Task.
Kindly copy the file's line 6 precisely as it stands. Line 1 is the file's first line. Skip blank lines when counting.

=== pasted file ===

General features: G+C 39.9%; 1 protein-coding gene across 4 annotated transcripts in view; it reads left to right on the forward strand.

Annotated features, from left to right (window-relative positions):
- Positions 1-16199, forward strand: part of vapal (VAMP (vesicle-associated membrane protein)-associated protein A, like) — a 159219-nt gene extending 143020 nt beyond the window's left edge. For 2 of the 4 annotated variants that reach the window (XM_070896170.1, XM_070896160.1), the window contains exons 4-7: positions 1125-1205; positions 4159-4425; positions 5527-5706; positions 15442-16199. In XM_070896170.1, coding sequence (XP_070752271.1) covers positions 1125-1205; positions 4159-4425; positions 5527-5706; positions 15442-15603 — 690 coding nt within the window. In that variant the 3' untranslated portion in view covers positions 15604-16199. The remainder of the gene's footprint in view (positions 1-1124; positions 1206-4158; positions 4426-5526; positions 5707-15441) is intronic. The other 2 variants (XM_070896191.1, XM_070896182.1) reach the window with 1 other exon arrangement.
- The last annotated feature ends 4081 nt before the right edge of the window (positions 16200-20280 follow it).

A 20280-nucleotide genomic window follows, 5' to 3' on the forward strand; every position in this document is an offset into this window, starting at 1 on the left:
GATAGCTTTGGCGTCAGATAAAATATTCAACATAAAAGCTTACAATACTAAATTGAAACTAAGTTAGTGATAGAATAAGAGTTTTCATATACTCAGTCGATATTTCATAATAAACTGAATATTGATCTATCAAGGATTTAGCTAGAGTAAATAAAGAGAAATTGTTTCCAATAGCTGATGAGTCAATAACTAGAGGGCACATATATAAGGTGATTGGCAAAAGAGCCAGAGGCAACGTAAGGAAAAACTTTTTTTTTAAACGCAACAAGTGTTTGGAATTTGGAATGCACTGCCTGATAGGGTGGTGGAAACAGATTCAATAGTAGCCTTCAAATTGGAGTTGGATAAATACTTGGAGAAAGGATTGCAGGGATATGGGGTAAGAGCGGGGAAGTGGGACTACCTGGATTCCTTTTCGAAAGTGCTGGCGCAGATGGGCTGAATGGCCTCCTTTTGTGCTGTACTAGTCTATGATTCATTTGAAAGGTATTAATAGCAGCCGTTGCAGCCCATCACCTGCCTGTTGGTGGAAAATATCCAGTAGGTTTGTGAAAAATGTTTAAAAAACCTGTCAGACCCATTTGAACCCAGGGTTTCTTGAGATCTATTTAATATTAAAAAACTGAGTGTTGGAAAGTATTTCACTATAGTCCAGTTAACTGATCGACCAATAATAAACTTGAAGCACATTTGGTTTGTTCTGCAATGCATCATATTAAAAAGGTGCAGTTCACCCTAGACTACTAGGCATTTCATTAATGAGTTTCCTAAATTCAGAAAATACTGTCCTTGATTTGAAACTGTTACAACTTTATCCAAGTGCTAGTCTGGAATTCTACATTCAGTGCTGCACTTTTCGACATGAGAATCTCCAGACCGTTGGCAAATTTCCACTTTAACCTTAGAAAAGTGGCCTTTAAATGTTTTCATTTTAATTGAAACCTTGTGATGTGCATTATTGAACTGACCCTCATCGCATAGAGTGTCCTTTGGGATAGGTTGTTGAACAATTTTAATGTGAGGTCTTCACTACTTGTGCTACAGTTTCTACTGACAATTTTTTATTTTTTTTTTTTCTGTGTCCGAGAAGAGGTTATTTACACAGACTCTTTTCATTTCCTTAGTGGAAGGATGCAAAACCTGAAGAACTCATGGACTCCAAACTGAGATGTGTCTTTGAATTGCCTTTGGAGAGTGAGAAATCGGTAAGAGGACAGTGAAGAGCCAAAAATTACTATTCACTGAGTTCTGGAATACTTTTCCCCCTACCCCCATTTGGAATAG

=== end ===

GATAGCTTTGGCGTCAGATAAAATATTCAACATAAAAGCTTACAATACTAAATTGAAACTAAGTTAGTGATAGAATAAGAGTTTTCATATACTCAGTCGATATTTCATAATAAACTGAATATTGATCTATCAAGGATTTAGCTAGAGTAAATAAAGAGAAATTGTTTCCAATAGCTGATGAGTCAATAACTAGAGGGCACATATATAAGGTGATTGGCAAAAGAGCCAGAGGCAACGTAAGGAAAAACTTTTTTTTTAAACGCAACAAGTGTTTGGAATTTGGAATGCACTGCCTGATAGGGTGGTGGAAACAGATTCAATAGTAGCCTTCAAATTGGAGTTGGATAAATACTTGGAGAAAGGATTGCAGGGATATGGGGTAAGAGCGGGGAAGTGGGACTACCTGGATTCCTTTTCGAAAGTGCTGGCGCAGATGGGCTGAATGGCCTCCTTTTGTGCTGTACTAGTCTATGATTCATTTGAAAGGTATTAATAGCAGCCGTTGCAGCCCATCACCTGCCTGTTGGTGGAAAATATCCAGTAGGTTTGTGAAAAATGTTTAAAAAACCTGTCAGACCCATTTGAACCCAGGGTTTCTTGAGATCTATTTAATATTAAAAAACTGAGTGTTGGAAAGTATTTCACTATAGTCCAGTTAACTGATCGACCAATAATAAACTTGAAGCACATTTGGTTTGTTCTGCAATGCATCATATTAAAAAGGTGCAGTTCACCCTAGACTACTAGGCATTTCATTAATGAGTTTCCTAAATTCAGAAAATACTGTCCTTGATTTGAAACTGTTACAACTTTATCCAAGTGCTAGTCTGGAATTCTACATTCAGTGCTGCACTTTTCGACATGAGAATCTCCAGACCGTTGGCAAATTTCCACTTTAACCTTAGAAAAGTGGCCTTTAAATGTTTTCATTTTAATTGAAACCTTGTGATGTGCATTATTGAACTGACCCTCATCGCATAGAGTGTCCTTTGGGATAGGTTGTTGAACAATTTTAATGTGAGGTCTTCACTACTTGTGCTACAGTTTCTACTGACAATTTTTTATTTTTTTTTTTTCTGTGTCCGAGAAGAGGTTATTTACACAGACTCTTTTCATTTCCTTAGTGGAAGGATGCAAAACCTGAAGAACTCATGGACTCCAAACTGAGATGTGTCTTTGAATTGCCTTTGGAGAGTGAGAAATCGGTAAGAGGACAGTGAAGAGCCAAAAATTACTATTCACTGAGTTCTGGAATACTTTTCCCCCTACCCCCATTTGGAATAG